My Nerdy Halloween Costumes

If you’re anything like me, Halloween is just another time to shout to the world, “Hey! I’m a nerd!” (Because it’s not like people can already tell.) It may still not for be nearly two months, but I just thought of an awesome costume today and I’m so excited! Therefore, I would like to share my previous Halloween costumes


2011 – Sexy Scientist

Because being a scientist for Halloween is just a given. I took an old lab coat of my dad’s and altered its size so that it fit well. I decided to wear spandex shorts underneath to make it really seem like the lab coat was a dress. After that it was pretty simple. I took gloves from my lab, put on my lab goggles from undergrad chem lab, and bought a new 500 mL erlenmeyer flask as a prop. I saw a few scientists that year on my way to a Halloween party, but surely none of them were as cool as me. Want to know why? The erlenmeyer flask wasn’t just a prop, I drank out of it! If you do this though, make sure to buy a brand new flask. You can get them pretty cheap on amazon.


Image2012 – Xenon: The Noble Gas

I wanted something even more different to top my scientist costume. Therefore, I came up with being an element. I picked xenon because when an electric current is ran through it, it emits purple light. I already had shiny purple spandex leggings from Ragstock that my friends had bought me for some reason and I had a long purple tank top, so I had the majority of the outfit good to go. All I had to do after that was use puff paint to write out the periodic symbol on a piece of white fabric and sew it on to the tank top. I also bought a cheap crown from the party section at target since xenon is a “noble” gas. I got purple glow sticks later in the night (not shown) that actually looked like a xenon lamp.


Mrs. Frizzle2013 – Mrs. Frizzle

I had a throwback to my youth this year as Mrs. Frizzle from the Magic School Bus. I left my hair wavy and put it up in a bun. I mimicked her space-themed dress with a solar system bodycon dress from Amazon. A lot of people thought I was just a galaxy for Halloween, but I added the school bus to my purse to add to the Magic School Bus theme.


Marie CurieAlso 2013 – Marie Curie

With three Halloween gatherings this year, I couldn’t just have one outfit. Thursday I brought back the Xenon costume from 2012, Friday I rocked Mrs. Frizzle, and Saturday I brought back 2011’s Sexy Scientist with a twist – Marie Curie. I used the same lab coat and wore a black dress underneath (Marie Curie is usually just depicted in a black dress but the lab coat was for clarification). I also added my own “radium” by cutting open a couple green glow sticks and transferring the contents to a test tube. It looked really cool but was unfortunately difficult to manage to not spill. Next time, I’ll have to get a cap for the tube so I can put it in my pocket and not have to hold all night.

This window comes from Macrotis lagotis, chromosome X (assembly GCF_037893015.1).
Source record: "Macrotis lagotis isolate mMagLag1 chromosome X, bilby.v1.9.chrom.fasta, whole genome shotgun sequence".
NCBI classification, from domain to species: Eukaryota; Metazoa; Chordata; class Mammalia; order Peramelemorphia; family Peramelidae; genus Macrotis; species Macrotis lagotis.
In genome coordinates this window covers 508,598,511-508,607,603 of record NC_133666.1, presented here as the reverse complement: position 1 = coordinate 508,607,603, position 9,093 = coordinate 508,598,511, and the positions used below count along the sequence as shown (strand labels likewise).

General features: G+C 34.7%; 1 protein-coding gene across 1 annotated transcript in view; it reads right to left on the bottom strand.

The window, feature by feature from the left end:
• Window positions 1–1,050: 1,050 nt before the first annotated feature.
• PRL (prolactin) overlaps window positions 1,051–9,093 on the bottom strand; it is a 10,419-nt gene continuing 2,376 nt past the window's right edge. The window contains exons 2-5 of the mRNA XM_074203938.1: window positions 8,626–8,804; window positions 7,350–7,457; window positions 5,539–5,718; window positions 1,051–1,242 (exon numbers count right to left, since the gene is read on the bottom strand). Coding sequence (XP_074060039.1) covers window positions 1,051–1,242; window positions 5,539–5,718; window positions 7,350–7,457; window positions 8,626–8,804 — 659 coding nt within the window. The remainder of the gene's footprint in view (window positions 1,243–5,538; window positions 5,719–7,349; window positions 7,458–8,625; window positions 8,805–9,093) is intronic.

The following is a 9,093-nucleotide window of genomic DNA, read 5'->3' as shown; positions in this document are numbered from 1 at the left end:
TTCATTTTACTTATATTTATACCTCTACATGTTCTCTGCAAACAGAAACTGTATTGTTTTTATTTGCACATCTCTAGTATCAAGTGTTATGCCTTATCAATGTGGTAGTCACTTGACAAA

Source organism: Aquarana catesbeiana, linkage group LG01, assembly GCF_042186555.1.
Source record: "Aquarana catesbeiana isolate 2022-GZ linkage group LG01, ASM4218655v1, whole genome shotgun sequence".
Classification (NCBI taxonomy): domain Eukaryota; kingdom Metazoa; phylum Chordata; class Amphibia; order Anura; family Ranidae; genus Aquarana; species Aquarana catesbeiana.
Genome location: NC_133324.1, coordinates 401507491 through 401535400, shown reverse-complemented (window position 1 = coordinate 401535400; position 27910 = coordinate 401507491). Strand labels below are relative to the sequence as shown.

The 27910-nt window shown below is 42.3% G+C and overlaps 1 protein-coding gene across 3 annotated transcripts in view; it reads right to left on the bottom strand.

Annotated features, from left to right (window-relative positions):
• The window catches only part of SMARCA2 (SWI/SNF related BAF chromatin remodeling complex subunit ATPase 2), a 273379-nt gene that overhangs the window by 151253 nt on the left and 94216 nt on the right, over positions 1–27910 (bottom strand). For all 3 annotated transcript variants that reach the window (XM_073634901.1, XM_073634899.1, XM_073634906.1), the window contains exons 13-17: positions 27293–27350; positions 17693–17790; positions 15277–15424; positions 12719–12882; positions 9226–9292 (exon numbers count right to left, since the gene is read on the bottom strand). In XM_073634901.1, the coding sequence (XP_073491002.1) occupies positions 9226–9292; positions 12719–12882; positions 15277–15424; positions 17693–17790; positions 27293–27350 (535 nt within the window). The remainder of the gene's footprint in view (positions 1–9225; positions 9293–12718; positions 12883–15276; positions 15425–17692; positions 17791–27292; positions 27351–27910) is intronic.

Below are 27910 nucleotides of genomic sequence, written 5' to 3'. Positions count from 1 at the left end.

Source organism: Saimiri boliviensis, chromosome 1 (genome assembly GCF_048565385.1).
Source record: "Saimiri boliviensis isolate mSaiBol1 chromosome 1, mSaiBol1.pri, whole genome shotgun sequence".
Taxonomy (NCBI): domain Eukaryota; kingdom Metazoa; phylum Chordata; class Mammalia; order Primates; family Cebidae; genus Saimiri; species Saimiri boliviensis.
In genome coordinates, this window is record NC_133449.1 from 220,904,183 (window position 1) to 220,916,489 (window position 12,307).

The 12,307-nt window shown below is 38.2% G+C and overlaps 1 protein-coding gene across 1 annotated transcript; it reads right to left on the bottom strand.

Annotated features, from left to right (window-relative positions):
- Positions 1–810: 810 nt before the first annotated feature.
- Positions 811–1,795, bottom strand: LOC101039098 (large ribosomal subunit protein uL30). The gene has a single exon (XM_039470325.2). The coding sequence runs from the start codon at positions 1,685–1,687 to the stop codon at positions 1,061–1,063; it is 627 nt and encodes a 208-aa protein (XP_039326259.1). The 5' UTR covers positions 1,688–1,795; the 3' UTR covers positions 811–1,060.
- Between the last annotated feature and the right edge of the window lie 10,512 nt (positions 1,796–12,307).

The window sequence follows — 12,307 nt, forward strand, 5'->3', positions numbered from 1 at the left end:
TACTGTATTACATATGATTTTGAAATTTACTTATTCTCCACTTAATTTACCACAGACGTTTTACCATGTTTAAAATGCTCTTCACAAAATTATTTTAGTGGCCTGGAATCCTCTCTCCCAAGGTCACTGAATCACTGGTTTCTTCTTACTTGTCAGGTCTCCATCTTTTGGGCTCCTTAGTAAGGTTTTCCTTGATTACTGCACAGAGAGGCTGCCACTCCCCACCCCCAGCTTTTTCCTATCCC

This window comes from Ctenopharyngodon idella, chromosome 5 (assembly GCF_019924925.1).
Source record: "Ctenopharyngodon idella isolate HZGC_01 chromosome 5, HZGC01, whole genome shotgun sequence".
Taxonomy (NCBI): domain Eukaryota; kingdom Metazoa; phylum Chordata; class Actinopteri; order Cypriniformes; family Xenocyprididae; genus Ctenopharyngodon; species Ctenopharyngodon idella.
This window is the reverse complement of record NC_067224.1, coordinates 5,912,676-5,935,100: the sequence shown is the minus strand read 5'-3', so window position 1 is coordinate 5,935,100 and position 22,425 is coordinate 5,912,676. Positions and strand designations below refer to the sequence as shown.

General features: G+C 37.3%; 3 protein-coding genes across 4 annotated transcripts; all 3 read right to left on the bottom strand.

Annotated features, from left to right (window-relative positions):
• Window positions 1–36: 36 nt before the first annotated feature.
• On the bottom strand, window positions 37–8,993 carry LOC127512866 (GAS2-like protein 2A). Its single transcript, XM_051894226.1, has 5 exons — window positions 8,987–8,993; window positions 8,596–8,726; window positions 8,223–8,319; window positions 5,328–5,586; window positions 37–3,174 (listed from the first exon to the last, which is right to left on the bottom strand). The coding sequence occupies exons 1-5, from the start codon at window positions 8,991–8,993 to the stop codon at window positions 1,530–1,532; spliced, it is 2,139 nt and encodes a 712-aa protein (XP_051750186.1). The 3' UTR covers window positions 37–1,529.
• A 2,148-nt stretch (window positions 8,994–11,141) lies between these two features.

Other nerdy costume ideas that I may eventually rock:

  • Schrodinger’s cat
  • Dark matter

If you have any other cool ideas, let me know!


I may not be religious, but I am spiritual

I grew up without organized religion, feeling left out at times such as when my friends would go to youth group together without me or when I’d have dinner with a friend’s family and they would pray before eating. I would try to go to church with my friends every now and then, but it never felt like the place for me; I was much too skeptical of the stories and was offended by how they talked poorly about those who had other religious beliefs or those who at least questioned their religious beliefs. Nonetheless, I did appreciate the desire to help others that religion instills as I have always favored altruism. I was told frequently that some day, I will “find God” and I scoffed at the remark, preferring to attribute my views to my own experiences and understanding.